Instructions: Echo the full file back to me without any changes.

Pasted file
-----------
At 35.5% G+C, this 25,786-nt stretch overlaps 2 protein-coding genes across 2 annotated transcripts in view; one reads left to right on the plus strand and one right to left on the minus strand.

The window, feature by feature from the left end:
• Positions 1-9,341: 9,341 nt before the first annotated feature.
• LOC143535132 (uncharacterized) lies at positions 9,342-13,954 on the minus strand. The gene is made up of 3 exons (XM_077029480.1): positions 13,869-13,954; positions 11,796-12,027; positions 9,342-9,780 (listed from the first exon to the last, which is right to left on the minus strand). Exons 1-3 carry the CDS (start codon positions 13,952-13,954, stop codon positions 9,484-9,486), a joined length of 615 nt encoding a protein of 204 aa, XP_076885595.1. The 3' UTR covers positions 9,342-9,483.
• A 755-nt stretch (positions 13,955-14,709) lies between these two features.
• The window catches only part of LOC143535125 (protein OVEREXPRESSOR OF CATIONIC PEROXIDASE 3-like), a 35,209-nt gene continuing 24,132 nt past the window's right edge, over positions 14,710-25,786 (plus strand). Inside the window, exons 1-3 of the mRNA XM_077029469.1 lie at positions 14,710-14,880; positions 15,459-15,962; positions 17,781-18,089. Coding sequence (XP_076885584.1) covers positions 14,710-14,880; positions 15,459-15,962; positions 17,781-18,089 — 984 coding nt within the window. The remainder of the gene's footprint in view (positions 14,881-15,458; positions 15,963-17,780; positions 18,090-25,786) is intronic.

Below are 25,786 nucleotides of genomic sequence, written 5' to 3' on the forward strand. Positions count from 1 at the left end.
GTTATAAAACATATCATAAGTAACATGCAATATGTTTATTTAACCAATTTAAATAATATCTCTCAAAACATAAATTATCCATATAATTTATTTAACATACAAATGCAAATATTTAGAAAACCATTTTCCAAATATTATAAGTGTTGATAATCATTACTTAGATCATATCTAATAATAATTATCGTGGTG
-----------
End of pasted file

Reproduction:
At 35.5% G+C, this 25,786-nt stretch overlaps 2 protein-coding genes across 2 annotated transcripts in view; one reads left to right on the plus strand and one right to left on the minus strand.

The window, feature by feature from the left end:
• Positions 1-9,341: 9,341 nt before the first annotated feature.
• LOC143535132 (uncharacterized) lies at positions 9,342-13,954 on the minus strand. The gene is made up of 3 exons (XM_077029480.1): positions 13,869-13,954; positions 11,796-12,027; positions 9,342-9,780 (listed from the first exon to the last, which is right to left on the minus strand). Exons 1-3 carry the CDS (start codon positions 13,952-13,954, stop codon positions 9,484-9,486), a joined length of 615 nt encoding a protein of 204 aa, XP_076885595.1. The 3' UTR covers positions 9,342-9,483.
• A 755-nt stretch (positions 13,955-14,709) lies between these two features.
• The window catches only part of LOC143535125 (protein OVEREXPRESSOR OF CATIONIC PEROXIDASE 3-like), a 35,209-nt gene continuing 24,132 nt past the window's right edge, over positions 14,710-25,786 (plus strand). Inside the window, exons 1-3 of the mRNA XM_077029469.1 lie at positions 14,710-14,880; positions 15,459-15,962; positions 17,781-18,089. Coding sequence (XP_076885584.1) covers positions 14,710-14,880; positions 15,459-15,962; positions 17,781-18,089 — 984 coding nt within the window. The remainder of the gene's footprint in view (positions 14,881-15,458; positions 15,963-17,780; positions 18,090-25,786) is intronic.

Below are 25,786 nucleotides of genomic sequence, written 5' to 3' on the forward strand. Positions count from 1 at the left end.
GTTATAAAACATATCATAAGTAACATGCAATATGTTTATTTAACCAATTTAAATAATATCTCTCAAAACATAAATTATCCATATAATTTATTTAACATACAAATGCAAATATTTAGAAAACCATTTTCCAAATATTATAAGTGTTGATAATCATTACTTAGATCATATCTAATAATAATTATCGTGGTG